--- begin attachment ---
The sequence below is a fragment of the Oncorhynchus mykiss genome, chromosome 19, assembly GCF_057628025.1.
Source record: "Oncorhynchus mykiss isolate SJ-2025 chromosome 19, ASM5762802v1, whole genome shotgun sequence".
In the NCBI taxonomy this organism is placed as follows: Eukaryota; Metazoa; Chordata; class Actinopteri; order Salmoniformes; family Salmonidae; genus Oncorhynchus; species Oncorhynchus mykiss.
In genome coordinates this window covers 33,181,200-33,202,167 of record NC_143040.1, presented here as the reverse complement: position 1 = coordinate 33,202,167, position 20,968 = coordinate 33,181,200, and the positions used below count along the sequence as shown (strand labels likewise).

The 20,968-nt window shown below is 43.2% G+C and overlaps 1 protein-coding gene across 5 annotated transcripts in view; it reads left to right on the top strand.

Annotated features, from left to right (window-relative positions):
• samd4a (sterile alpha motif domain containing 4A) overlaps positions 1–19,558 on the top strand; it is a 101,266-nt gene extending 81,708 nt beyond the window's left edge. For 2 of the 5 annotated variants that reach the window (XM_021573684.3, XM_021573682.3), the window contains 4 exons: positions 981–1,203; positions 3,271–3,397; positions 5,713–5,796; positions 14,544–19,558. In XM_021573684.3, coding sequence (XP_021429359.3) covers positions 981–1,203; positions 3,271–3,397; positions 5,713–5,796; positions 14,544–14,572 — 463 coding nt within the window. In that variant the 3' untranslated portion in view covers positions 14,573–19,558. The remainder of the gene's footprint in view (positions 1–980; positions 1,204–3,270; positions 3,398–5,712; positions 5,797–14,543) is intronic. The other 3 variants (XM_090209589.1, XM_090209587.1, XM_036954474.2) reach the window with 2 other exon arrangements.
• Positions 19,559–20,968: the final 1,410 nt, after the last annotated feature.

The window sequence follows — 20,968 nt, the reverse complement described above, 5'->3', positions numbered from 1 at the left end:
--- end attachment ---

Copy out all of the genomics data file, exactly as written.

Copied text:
The sequence below is a fragment of the Oncorhynchus mykiss genome, chromosome 19, assembly GCF_057628025.1.
Source record: "Oncorhynchus mykiss isolate SJ-2025 chromosome 19, ASM5762802v1, whole genome shotgun sequence".
In the NCBI taxonomy this organism is placed as follows: Eukaryota; Metazoa; Chordata; class Actinopteri; order Salmoniformes; family Salmonidae; genus Oncorhynchus; species Oncorhynchus mykiss.
In genome coordinates this window covers 33,181,200-33,202,167 of record NC_143040.1, presented here as the reverse complement: position 1 = coordinate 33,202,167, position 20,968 = coordinate 33,181,200, and the positions used below count along the sequence as shown (strand labels likewise).

The 20,968-nt window shown below is 43.2% G+C and overlaps 1 protein-coding gene across 5 annotated transcripts in view; it reads left to right on the top strand.

Annotated features, from left to right (window-relative positions):
• samd4a (sterile alpha motif domain containing 4A) overlaps positions 1–19,558 on the top strand; it is a 101,266-nt gene extending 81,708 nt beyond the window's left edge. For 2 of the 5 annotated variants that reach the window (XM_021573684.3, XM_021573682.3), the window contains 4 exons: positions 981–1,203; positions 3,271–3,397; positions 5,713–5,796; positions 14,544–19,558. In XM_021573684.3, coding sequence (XP_021429359.3) covers positions 981–1,203; positions 3,271–3,397; positions 5,713–5,796; positions 14,544–14,572 — 463 coding nt within the window. In that variant the 3' untranslated portion in view covers positions 14,573–19,558. The remainder of the gene's footprint in view (positions 1–980; positions 1,204–3,270; positions 3,398–5,712; positions 5,797–14,543) is intronic. The other 3 variants (XM_090209589.1, XM_090209587.1, XM_036954474.2) reach the window with 2 other exon arrangements.
• Positions 19,559–20,968: the final 1,410 nt, after the last annotated feature.

The window sequence follows — 20,968 nt, the reverse complement described above, 5'->3', positions numbered from 1 at the left end: